Being that Tuesday is my regular day off, it worked out that we could visit a friend whose father had passed away recently. Kurt and I grew up together at Calvary Bible Church in the Columbus area. We were part of the notorious crew who used to cruise up and down High Street and the French Market when we were teens. It’s been a few years since those eventful years, but when I heard of his father’s passing, it seemed like the right thing to do. So, we got the kids out of school and headed down to visit early this morning.
The trip to Columbus takes about three hours (or seven depending on potty breaks). Thankfully, I recently switched over to a 2005 Volvo XC90 V8 AWD from the dealership, so the trip was comfortable for all. This is quite the vehicle with 311 hp and 325 ft/lbs of torque. In other words, it moves when you tell it to. The fuel economy is rated at 15 mpg city and 20 mpg hwy. But the trip computer reported an average of 20.7 mpg including some city driving. That’s not too bad for such a powerful vehicle. And with the third row and a ceiling mounted DVD player, it kept the kids both separated and entertained. That’s always good.
Toward evening, we were able to catch up with Kurt and his family. It was nice to see him again and meet his family after almost twenty years. We talked about some of the humorous memories we had way back when. He also told us about his father’s last days. I knew him as a quiet man who faithfully attended the worship services at Calvary over the years. Thankfully, he knew the Lord Jesus and we have the assurance from the Bible that we will see him again in heaven some day. That has to be the biggest comfort when a loved on passes on. And I think that just being there for a friend helps as well.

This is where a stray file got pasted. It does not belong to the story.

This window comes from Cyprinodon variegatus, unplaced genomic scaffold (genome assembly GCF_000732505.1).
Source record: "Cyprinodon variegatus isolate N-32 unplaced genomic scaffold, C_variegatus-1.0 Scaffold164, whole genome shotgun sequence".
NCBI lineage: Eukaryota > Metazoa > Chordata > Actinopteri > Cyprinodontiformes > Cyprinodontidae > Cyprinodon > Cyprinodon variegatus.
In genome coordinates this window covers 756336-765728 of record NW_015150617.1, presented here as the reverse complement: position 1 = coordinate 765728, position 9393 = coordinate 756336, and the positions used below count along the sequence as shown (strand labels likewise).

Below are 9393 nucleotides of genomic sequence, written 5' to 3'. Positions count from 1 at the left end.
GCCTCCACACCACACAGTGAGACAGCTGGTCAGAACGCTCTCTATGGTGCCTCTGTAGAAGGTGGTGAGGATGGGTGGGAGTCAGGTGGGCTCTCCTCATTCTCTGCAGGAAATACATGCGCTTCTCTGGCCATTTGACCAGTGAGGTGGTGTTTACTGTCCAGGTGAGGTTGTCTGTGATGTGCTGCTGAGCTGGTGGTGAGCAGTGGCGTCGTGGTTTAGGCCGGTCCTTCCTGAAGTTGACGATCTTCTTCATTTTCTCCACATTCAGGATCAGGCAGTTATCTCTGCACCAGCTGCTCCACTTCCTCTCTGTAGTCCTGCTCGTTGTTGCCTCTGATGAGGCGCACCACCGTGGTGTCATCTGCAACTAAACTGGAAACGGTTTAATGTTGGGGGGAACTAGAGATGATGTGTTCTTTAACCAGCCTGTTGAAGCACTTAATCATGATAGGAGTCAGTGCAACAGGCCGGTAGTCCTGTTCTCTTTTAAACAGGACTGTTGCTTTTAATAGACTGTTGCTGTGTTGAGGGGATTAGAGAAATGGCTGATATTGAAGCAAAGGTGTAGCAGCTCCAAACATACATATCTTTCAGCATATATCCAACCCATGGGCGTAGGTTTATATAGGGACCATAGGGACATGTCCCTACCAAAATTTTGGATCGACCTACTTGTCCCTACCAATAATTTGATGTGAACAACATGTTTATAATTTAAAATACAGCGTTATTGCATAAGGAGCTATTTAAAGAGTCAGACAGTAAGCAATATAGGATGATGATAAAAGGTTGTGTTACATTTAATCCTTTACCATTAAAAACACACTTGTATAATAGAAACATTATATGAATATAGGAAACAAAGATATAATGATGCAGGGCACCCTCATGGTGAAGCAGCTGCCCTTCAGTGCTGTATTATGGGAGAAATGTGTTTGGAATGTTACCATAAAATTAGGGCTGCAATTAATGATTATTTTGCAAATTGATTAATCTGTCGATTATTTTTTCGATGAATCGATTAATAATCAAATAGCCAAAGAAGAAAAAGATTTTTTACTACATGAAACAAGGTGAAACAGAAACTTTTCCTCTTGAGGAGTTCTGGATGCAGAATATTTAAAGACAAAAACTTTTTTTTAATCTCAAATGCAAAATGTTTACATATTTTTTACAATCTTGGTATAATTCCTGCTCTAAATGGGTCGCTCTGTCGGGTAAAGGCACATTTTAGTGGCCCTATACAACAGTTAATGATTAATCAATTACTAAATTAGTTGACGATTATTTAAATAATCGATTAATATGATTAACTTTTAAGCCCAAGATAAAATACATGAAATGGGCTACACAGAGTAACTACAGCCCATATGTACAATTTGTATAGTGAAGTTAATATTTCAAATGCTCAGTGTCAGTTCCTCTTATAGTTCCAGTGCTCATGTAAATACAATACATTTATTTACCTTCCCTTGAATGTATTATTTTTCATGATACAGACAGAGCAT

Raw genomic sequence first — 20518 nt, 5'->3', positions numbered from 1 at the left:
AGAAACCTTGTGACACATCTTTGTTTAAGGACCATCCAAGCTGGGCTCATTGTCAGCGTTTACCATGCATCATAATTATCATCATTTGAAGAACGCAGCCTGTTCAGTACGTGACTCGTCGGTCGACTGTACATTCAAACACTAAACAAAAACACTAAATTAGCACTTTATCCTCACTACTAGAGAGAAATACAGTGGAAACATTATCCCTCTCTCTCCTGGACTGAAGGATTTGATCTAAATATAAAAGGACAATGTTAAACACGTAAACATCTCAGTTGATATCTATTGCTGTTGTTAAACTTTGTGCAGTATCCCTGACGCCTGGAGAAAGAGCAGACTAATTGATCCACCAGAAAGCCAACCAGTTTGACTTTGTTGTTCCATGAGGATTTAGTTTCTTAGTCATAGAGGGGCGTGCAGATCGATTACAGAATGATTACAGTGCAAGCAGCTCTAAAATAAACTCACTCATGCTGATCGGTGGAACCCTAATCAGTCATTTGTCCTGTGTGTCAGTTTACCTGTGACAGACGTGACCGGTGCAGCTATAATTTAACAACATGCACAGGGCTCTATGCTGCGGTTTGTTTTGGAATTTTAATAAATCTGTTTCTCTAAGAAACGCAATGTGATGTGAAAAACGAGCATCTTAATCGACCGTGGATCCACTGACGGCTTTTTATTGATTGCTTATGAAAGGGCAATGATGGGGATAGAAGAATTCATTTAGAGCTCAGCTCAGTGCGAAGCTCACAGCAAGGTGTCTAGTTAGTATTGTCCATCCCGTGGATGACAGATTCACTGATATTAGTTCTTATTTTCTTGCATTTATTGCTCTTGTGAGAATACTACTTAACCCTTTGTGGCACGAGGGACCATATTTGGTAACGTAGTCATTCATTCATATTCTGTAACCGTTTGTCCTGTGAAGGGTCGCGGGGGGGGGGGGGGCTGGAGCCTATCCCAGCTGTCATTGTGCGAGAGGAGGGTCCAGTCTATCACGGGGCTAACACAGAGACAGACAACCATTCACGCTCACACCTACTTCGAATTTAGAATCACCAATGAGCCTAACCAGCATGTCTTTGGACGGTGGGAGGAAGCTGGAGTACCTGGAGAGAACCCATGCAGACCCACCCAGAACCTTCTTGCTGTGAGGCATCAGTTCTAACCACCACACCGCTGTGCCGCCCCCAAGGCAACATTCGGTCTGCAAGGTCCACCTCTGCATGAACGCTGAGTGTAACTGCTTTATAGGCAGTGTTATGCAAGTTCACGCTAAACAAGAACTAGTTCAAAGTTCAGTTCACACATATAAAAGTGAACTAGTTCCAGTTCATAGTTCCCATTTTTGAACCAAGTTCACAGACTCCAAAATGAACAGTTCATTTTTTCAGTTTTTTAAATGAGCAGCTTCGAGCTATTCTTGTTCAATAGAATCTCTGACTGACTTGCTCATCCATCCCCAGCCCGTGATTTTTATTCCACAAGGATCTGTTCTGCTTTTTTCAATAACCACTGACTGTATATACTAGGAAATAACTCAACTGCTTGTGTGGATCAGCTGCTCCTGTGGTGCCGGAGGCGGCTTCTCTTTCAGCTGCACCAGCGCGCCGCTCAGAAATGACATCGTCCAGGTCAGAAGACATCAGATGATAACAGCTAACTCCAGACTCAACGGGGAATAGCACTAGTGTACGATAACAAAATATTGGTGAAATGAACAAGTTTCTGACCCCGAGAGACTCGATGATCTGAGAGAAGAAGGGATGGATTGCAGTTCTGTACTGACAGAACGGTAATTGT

After the viewing, my dad took us out for a tasty meal of pizza at (are you ready for this?) Kmart. The Kmart on Bethel Road has a built in Little Caesar’s at the back of their store. But while they were ordering, we sneaked out for a few Jalapeno cheese burgers from White Castle (if I’m sick tomorrow you’ll know why.) We ate with my folks, my sister, and John, a high school student from Korea. During the meal, John told us that there is no used car market in Korea. I’m not sure if it’s just the city dwellers or what, but he says that nobody buys used cars over there. That seems a bit odd. What happens to all the used cars? Interesting thought nonetheless. But even with his preconceived notion about used cars, he was happy to pose with the Volvo.